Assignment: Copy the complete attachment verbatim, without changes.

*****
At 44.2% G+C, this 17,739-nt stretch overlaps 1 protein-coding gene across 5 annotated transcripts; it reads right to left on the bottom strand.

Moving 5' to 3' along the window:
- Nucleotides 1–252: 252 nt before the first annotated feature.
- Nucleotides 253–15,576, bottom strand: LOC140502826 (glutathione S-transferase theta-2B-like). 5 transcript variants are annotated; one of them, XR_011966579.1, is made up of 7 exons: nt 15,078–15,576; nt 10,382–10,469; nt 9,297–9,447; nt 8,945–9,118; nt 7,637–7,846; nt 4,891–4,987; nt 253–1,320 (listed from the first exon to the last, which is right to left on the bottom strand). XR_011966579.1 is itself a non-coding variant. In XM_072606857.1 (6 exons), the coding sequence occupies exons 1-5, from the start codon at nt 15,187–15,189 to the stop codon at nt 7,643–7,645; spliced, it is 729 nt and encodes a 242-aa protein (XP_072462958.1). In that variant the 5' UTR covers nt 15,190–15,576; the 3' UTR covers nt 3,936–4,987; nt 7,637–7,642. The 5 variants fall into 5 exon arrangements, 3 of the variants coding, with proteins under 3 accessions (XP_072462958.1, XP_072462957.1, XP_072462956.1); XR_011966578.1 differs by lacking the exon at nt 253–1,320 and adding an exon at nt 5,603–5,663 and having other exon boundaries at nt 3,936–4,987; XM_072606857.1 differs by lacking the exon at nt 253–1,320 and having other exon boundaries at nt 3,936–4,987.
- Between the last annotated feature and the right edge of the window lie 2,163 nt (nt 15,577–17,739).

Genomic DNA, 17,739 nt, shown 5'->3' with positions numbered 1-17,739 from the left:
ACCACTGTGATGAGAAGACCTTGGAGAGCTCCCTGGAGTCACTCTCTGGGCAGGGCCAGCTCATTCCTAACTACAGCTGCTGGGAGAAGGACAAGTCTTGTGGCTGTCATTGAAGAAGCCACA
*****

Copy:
At 44.2% G+C, this 17,739-nt stretch overlaps 1 protein-coding gene across 5 annotated transcripts; it reads right to left on the bottom strand.

Moving 5' to 3' along the window:
- Nucleotides 1–252: 252 nt before the first annotated feature.
- Nucleotides 253–15,576, bottom strand: LOC140502826 (glutathione S-transferase theta-2B-like). 5 transcript variants are annotated; one of them, XR_011966579.1, is made up of 7 exons: nt 15,078–15,576; nt 10,382–10,469; nt 9,297–9,447; nt 8,945–9,118; nt 7,637–7,846; nt 4,891–4,987; nt 253–1,320 (listed from the first exon to the last, which is right to left on the bottom strand). XR_011966579.1 is itself a non-coding variant. In XM_072606857.1 (6 exons), the coding sequence occupies exons 1-5, from the start codon at nt 15,187–15,189 to the stop codon at nt 7,643–7,645; spliced, it is 729 nt and encodes a 242-aa protein (XP_072462958.1). In that variant the 5' UTR covers nt 15,190–15,576; the 3' UTR covers nt 3,936–4,987; nt 7,637–7,642. The 5 variants fall into 5 exon arrangements, 3 of the variants coding, with proteins under 3 accessions (XP_072462958.1, XP_072462957.1, XP_072462956.1); XR_011966578.1 differs by lacking the exon at nt 253–1,320 and adding an exon at nt 5,603–5,663 and having other exon boundaries at nt 3,936–4,987; XM_072606857.1 differs by lacking the exon at nt 253–1,320 and having other exon boundaries at nt 3,936–4,987.
- Between the last annotated feature and the right edge of the window lie 2,163 nt (nt 15,577–17,739).

Genomic DNA, 17,739 nt, shown 5'->3' with positions numbered 1-17,739 from the left:
ACCACTGTGATGAGAAGACCTTGGAGAGCTCCCTGGAGTCACTCTCTGGGCAGGGCCAGCTCATTCCTAACTACAGCTGCTGGGAGAAGGACAAGTCTTGTGGCTGTCATTGAAGAAGCCACA